A Long August in Osage County

February 2, 2019

 

August: Osage County is a both intensely funny and brutal play by Tracy Letts. It won the Tony Award for Best Play as well as the 2008 Pulitzer Prize for Drama. The play centers around the Weston family, who are brought together when the family patriarch disappears one balmy day in August. While holed up on the family estate, old secrets create fresh wounds that change the familial dynamics forever.

 

There are a couple standouts within the large cast of the Weston family. Violet Weston, played by Debbie Lake, is a pill-popping matriarch whose past addiction comes roaring back with the arrival of her entire family. Lake had some of the strongest moments in the show, displaying Violet’s descent into addiction with long, angry monologues and scenery chewing. She had the most effective use of vocal and physical levels, but could sometimes get caught up in her performance and would need to take a moment or two to get back on track with the story. The oldest sister, Barbara, played by Sarah Greene almost equally matched Lake in the amount of emotional moments she conveyed, but had a tendency to yell her lines and would easily get stuck within that one vocal choice for long stretches of time. A few more volume and emotional levels would even out her performance. The cast as a whole did well with a wordy script, creating a few interesting moments and stage pictures with so many people scattered across the stage.

 

Director Judy Harper had a large cast to work with and crafted interesting relationships with a few of them that developed and sometimes crashed and burned within the plot. August is a long play, topping off at over three hours with two intermissions. Pacing could be tightened within a few of the more intense moments. Dialogue is written to overlap in several parts of the play, while some characters are the “focus” of a certain section, life continues to move and buzz around the rest of the house. Harper staged these moments quite well in the first act, but chose in the second act to focus on certain scenes while other parts of the house were frozen in action. This was a rather jarring choice after the busyness of act one and slowed the action down quite a bit. It took some work for the cast to really get into the groove of act two, which is one very long scene full of exits and entrances.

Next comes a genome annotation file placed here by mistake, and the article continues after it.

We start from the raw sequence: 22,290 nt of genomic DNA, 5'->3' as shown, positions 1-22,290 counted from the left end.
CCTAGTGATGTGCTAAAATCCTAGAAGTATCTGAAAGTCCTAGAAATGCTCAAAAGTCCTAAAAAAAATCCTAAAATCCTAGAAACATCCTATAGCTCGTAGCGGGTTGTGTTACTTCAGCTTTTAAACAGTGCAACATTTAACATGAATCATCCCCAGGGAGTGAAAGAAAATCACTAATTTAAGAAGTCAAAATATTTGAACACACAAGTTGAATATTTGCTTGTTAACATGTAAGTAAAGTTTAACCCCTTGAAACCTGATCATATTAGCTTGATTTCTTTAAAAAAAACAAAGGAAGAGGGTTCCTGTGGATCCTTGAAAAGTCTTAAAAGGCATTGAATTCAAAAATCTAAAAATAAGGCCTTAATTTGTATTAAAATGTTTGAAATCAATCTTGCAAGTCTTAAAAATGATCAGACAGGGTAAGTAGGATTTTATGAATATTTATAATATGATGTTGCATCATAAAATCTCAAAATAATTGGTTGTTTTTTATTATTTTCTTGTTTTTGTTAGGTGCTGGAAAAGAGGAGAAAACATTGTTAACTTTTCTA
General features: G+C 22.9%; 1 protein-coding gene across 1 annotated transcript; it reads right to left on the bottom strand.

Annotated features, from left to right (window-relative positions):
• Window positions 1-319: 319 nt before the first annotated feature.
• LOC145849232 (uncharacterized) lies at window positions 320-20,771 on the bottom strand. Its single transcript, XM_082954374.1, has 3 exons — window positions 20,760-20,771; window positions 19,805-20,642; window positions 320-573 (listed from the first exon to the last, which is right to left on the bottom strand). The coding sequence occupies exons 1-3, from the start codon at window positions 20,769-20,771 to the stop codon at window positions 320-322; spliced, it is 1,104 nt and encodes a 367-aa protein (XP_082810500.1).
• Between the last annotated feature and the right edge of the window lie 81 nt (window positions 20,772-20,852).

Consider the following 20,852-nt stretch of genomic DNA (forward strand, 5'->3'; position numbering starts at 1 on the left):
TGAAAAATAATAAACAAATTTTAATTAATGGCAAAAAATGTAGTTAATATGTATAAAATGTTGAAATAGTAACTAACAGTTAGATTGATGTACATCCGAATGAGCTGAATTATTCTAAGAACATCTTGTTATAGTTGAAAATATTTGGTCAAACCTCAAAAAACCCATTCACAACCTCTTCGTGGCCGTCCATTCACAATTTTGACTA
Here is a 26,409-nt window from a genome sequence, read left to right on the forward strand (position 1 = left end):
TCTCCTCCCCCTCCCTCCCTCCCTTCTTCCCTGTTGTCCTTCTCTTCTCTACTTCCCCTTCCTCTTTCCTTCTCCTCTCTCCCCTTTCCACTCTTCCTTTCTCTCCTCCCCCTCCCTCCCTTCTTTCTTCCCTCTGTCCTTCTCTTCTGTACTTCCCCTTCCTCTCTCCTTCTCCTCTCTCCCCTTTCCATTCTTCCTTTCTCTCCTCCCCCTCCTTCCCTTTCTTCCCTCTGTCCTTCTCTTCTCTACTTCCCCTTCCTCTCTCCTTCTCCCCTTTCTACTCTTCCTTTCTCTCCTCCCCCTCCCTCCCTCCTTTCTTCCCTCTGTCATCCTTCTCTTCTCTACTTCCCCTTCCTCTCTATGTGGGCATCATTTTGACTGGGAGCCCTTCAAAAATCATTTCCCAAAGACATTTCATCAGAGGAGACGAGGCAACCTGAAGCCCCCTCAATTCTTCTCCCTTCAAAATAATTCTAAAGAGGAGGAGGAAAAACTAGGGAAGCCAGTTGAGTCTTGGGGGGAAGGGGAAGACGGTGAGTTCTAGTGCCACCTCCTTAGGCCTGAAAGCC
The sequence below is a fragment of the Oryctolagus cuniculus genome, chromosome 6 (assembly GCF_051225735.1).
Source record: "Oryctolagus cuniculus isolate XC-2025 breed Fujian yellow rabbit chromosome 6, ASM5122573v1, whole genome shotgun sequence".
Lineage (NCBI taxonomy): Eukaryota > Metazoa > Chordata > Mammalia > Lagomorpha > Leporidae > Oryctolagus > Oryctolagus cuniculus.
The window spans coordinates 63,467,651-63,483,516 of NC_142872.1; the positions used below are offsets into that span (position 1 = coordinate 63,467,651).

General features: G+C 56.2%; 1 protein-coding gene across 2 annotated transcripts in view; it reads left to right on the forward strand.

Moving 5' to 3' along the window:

The designers of this production (set design by Michael Wisniewski, lights by David Newsham, costumes by Yolandie Hamilton and Katy Hamilton, and sound by Timothy Barnes and Tyler Leonard) had a difficult task ahead of them, creating the world of a play involving a large cast in a relatively small space. The house the Westons live in is three stories, with the majority of the action taking place in the living room, dining room, and study on the first floor. The second story is represented by a small landing and hallway, and the third is the smallest space, representing the attic where a few characters congregate and talk. The biggest struggle with the set was the small space it took up. Many scenes involved characters within one “room” discussing private matters away from the ears of the others. However, with all three rooms taking up the same space on the stage floor, characters in these different rooms would be mere feet from each other, making it difficult to figure out who could hear what, and who was in what room. Lighting played a part in this as well, with lights in certain spots spilling into the other areas, making it more confusing what each area was supposed to represent. While using a few practical lamps scattered around the stage that characters could turn off and on, Newsham chose to light the scenes, a lot of which took place in the evening and at night, with almost full light.

 

Costumes were hit or miss throughout. Act two brought out a few interesting choices, allowing us to understand a few of the characters better through their clothing choices - establishing youngest sister, Karen, as someone who doesn’t fit in with the rest of her family - but confusing a few others, with Barbara and Violet dressed very similar to one another. Reference is also made several times to the August heat and the house’s lack of air conditioning, with most of these references being made by characters wearing long pants, long sleeves, and sweaters.

 

Underscoring was used by the sound designers a few times to give a cinematic feel to important moments in the plot. However, levels and mixing of both the recorded and live sounds will hopefully improve in subsequent performances. Technically, this is a very difficult show and there were some strong choices throughout that served the story, but more attention could’ve been paid to the smaller details.

 

August: Osage County is a sweeping play that takes the audience in and won’t let them free for the entirety of its runtime. The audience at opening night followed right along, though it should be said that the language and content of this script is mature in nature and might not be some attendees’ cup of tea. At the end of the day, theatre should be something that can affect us all in different ways and this is definitely one of those plays.

 

August: Osage County runs at Bay City Players February 2nd and 3rd, and February 8th-10th, with Friday and Saturday shows at 7:30 PM and Sunday shows at 3:00 PM.  Tickets are available online or from the box office Monday-Friday, 9am-1pm and during the run of the show: either in person or by phone at 989-893-5555.

 

Please reload

Featured Posts

Roustabout: The Great, Weird, Unexpected Journey

February 20, 2020

1/5
Please reload

Recent Posts

January 12, 2020

Please reload

Archive